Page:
why can’t we use dirt to process salt water


If we pumped salt water onto land, would it filter the salt out while adding to our underground water source?

In: 21

Sea water isn’t just a little salty, it’s 3.5% salt by weight.

For every gallon of water you purify you have to remove a quarter pound of salt.

The average household uses 300 gallons a *day*, so we’re looking at *seventy five pounds a day* of salt per household.

Dirt or clay or activated charcoal or any other kind of substrate filtration can pick some salt out of water, but the volume of salt you’re dumping here is immense.

Soon you have more salt than soil, and the whole thing is a brackish bog.

Nope. Regular filters don’t work on dissolved salt.

You have to actively push the water through, in a process called “reverse osmosis”, which is frankly, incredibly expensive.

And that’s without the environmental disaster you get from pumping tons of salt into the ground. There’s a reason the Romans salted Carthage after they burned it, too much salt prevents things from growing.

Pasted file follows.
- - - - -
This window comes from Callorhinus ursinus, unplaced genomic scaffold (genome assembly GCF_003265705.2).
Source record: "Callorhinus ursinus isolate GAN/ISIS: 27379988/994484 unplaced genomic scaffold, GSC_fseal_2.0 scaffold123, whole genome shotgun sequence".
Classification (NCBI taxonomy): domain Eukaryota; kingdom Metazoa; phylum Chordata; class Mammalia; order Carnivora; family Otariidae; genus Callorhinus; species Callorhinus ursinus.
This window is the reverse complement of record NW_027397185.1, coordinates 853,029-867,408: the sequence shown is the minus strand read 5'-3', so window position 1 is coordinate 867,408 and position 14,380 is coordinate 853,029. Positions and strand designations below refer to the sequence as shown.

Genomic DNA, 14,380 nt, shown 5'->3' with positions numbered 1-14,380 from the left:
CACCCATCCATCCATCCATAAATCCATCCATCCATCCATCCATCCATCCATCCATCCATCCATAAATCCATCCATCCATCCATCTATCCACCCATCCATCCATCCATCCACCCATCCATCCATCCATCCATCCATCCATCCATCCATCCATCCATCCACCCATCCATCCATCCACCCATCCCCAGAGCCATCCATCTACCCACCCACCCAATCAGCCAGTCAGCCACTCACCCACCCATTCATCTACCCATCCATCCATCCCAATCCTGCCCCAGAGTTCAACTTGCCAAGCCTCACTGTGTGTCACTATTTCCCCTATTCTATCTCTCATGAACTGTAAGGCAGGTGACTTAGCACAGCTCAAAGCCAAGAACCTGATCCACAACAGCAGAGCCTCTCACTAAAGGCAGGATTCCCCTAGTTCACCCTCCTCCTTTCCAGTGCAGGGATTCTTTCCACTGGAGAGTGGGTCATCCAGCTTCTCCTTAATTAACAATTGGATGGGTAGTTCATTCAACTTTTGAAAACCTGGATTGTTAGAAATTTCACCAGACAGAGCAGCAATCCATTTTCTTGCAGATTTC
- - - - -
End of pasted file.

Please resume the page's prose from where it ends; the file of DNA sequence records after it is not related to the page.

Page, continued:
Because that dirt would become toxic to life from the filtered out salt/brine if it worked. A tiny bit of salt isn’t that bad but when you start doing it on scales needed to support human consumption it is going to create a lot of brine that needs to be disposed of properly to not affect the local ecosystems.

No. Dirt doesn’t filter salt out of water. The salt is not microscopic particles, it’s dissolved in the water. You need specially manufactured membranes with the right pore size to hold back the singular ions. On top of that, in the dirt where we pour the salt water, nothing would grow anymore, because plants can’t survive such a high salt content, just like we can’t survive drinking much salt water.

Thank you. I understand now.